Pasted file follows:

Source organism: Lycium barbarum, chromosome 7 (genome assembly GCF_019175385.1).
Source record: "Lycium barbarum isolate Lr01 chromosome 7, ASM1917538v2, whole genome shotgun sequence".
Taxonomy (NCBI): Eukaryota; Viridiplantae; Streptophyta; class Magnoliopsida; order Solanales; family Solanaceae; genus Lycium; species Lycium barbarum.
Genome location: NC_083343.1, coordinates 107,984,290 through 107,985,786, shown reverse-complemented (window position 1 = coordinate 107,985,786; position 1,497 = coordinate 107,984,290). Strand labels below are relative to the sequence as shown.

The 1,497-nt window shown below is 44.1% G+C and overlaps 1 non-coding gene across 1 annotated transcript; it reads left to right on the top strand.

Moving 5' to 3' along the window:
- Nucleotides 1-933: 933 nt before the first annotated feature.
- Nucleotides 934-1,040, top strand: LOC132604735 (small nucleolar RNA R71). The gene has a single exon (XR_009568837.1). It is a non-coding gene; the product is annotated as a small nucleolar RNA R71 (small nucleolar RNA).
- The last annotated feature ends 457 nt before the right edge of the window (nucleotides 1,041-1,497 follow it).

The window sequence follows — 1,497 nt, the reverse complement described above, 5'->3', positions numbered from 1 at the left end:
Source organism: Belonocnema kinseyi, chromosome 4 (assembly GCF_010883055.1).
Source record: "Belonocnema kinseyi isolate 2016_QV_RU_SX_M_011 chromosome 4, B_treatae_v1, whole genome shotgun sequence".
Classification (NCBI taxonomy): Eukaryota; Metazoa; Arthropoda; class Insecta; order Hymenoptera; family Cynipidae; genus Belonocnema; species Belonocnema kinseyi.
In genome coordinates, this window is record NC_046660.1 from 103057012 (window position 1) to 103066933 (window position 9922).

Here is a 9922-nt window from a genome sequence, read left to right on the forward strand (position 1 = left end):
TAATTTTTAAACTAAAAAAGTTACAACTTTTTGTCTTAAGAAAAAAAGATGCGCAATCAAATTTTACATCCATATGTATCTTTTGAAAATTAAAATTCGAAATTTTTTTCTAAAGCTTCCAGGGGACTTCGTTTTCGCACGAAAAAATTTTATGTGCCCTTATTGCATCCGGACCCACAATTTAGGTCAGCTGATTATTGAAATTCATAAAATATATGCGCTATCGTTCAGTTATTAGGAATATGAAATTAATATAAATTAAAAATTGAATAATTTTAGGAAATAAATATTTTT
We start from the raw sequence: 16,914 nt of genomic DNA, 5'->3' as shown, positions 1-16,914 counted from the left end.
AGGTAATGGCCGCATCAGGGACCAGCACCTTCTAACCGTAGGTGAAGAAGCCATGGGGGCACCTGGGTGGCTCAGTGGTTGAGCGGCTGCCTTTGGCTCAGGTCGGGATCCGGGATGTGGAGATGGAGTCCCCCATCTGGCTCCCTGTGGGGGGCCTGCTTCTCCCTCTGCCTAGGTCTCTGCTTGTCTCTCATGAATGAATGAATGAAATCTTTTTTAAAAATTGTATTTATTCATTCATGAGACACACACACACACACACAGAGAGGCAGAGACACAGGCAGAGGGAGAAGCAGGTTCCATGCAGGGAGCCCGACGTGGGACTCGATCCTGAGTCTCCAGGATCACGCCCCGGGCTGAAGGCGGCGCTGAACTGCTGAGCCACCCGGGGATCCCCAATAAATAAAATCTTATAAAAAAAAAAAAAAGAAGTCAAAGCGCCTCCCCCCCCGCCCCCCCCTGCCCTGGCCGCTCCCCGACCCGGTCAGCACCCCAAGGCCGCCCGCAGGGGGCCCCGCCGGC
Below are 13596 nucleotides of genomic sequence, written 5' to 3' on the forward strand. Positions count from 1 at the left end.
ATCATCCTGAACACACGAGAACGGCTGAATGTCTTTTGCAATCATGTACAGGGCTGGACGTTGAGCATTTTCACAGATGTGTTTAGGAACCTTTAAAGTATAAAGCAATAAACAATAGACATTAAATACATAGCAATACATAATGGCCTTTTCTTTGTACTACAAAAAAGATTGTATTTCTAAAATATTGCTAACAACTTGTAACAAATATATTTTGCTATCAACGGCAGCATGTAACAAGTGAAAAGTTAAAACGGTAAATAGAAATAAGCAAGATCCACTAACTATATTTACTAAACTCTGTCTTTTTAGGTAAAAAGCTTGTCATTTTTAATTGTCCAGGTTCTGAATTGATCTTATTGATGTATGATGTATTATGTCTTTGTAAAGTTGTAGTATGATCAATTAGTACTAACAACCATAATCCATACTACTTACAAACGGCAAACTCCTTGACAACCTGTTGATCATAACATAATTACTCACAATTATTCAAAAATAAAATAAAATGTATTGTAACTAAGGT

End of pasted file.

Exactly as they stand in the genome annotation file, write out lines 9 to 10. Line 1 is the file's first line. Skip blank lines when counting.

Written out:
- The last annotated feature ends 457 nt before the right edge of the window (nucleotides 1,041-1,497 follow it).

The window sequence follows — 1,497 nt, the reverse complement described above, 5'->3', positions numbered from 1 at the left end: